We have about $30,000 to help with reporting and about $20,000 for technology and infrastructure, which will be divided among the members. The money will go to efforts that support storytelling — rather than just to the partners — and about $10,000 will be set aside for freelancers (who can pitch their story ideas here).

Each news outlet will create its own content, which will appear on one unified project website, and some news outlets may choose to collaborate on a story or series of stories.

We announced the new partnership earlier this month, and we will be unveiling the project website with COVID-19 stories from all of the members within the coming days.

Moments such as this require quick action and bold strategy for surviving the crisis and for preparing the local media ecosystem to come out of the pandemic with the tools to tell our region’s truly big stories. We will eventually get to the story idea that we had planned to pursue, but for now, we are eager to share the great work the partners are telling at this historic moment.

Comings & Goings

— Trib Total Media has hired back about half of the 24 people it laid off in late March, including 10 reporters, one person in marketing and one in sales. The company was able to rehire the employees after applying for and receiving a Paycheck Protection Program loan from the federal government, by reworking budgets and by cutting expenses, President and CEO Jennifer Bertetto said.

— Aaron Aupperlee, a former assistant news editor and reporter at the Tribune-Review, has been hired by Allegheny County on a contract basis as a communications consultant with the Health Department during the COVID-19 pandemic.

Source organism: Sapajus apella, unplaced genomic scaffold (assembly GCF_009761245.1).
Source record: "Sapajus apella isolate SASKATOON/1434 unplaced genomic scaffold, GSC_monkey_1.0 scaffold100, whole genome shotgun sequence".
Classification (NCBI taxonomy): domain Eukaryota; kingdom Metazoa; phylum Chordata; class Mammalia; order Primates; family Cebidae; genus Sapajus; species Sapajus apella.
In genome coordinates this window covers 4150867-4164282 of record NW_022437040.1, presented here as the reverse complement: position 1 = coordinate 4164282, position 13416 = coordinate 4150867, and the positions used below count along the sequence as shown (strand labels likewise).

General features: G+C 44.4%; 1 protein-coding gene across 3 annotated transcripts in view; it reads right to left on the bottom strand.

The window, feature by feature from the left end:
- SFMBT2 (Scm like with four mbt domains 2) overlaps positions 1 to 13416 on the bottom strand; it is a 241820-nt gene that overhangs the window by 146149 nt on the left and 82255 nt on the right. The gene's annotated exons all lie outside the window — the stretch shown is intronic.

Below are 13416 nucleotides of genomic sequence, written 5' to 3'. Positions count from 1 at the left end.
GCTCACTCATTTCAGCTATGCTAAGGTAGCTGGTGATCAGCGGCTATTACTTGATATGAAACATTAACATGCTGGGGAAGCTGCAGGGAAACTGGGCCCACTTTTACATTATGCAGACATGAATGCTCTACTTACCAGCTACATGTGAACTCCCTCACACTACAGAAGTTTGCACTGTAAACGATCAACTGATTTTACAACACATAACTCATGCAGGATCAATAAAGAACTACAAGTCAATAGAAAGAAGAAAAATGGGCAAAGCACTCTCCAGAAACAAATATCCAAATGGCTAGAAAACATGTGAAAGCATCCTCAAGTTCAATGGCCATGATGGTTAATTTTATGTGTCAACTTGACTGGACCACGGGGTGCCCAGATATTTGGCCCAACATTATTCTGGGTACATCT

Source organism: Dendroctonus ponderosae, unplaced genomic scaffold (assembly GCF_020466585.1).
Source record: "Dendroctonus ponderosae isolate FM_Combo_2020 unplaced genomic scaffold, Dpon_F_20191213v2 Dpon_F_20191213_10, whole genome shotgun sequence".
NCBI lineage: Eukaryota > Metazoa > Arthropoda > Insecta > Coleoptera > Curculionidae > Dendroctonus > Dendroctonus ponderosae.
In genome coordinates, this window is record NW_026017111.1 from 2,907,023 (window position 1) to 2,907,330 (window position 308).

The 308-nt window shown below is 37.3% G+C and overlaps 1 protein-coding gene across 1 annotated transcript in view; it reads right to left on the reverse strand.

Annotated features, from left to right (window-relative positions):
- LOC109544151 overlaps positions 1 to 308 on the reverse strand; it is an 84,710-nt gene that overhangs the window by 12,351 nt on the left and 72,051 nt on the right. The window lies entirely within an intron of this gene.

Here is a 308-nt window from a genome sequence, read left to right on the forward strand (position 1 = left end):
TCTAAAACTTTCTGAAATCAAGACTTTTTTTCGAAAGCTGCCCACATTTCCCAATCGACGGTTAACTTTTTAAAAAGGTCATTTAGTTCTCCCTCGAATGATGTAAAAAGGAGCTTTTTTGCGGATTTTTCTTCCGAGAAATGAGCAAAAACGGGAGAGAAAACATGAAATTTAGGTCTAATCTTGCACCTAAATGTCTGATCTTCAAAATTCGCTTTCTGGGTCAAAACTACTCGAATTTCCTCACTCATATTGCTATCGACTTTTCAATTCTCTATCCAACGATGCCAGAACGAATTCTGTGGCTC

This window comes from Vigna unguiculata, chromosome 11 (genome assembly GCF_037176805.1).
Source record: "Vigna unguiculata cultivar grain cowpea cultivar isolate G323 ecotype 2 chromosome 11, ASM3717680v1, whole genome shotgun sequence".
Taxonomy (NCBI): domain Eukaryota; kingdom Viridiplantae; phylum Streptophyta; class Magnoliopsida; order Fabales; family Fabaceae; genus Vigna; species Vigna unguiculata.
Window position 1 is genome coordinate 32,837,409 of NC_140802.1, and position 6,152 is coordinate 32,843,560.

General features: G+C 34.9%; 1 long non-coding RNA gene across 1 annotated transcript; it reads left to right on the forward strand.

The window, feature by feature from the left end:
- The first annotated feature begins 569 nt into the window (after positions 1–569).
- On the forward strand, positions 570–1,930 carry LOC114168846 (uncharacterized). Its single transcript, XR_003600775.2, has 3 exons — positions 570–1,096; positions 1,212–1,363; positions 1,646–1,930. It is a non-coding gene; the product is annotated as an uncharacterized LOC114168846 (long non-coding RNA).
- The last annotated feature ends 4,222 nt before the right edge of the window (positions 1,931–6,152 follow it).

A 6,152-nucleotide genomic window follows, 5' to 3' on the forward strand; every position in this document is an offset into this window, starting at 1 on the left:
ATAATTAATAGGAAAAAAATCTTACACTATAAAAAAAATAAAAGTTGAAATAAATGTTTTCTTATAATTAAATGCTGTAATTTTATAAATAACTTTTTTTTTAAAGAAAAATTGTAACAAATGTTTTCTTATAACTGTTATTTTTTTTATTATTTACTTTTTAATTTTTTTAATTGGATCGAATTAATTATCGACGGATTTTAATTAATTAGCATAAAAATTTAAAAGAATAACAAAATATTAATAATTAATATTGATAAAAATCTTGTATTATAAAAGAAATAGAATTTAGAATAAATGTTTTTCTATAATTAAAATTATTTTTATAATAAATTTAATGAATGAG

“My role here is helping with external communications behind the scenes to enable the health department to provide and update public information more quickly,” Aupperlee told me. “I am grateful to put my experience as a journalist in Pittsburgh to use to help during this crisis.”

— As a Gannett media-owned newspaper, the Beaver County Times has proceeded with furloughs for employees. Anyone making over $38,000 a year must take off one week every month for this quarter, and maybe the next.

— The Facebook Journalism Project awarded $5,000 grants to five local news outlets to support their coverage of the COVID-19 pandemic — NEXTpittsburgh, Pittsburgh Current, Pittsburgh Jewish Chronicle, Presente Pittsburgh Media and TribLive.

They were among 400 newsrooms across North America that received the grants. The Philadelphia-based Lenfest Institute for Journalism helped award the money.

“This award will help us continue to shine a light on the inspiring ways our city is responding to the pandemic — from UPMC and Pitt’s research breakthroughs to neighbors celebrating essential workers from their porches,” Tracy Certo, founder and publisher of NEXTpittsburgh, said. “This city always rises to the challenge, and we are more committed than ever to showcasing that.”

The founding director of the Center for Media Innovation at Point Park University, Andy Conte writes the On Media column at NEXTpittsburgh with support from The Heinz Endowments. You can find all of his columns here, and you may reach him at PittsburghPublicEditor@gmail.com

Andrew Conte

Andrew Conte, founding director of the Center for Media Innovation at Point Park University, writes the On Media column at NEXTpittsburgh with support from The Heinz Endowments.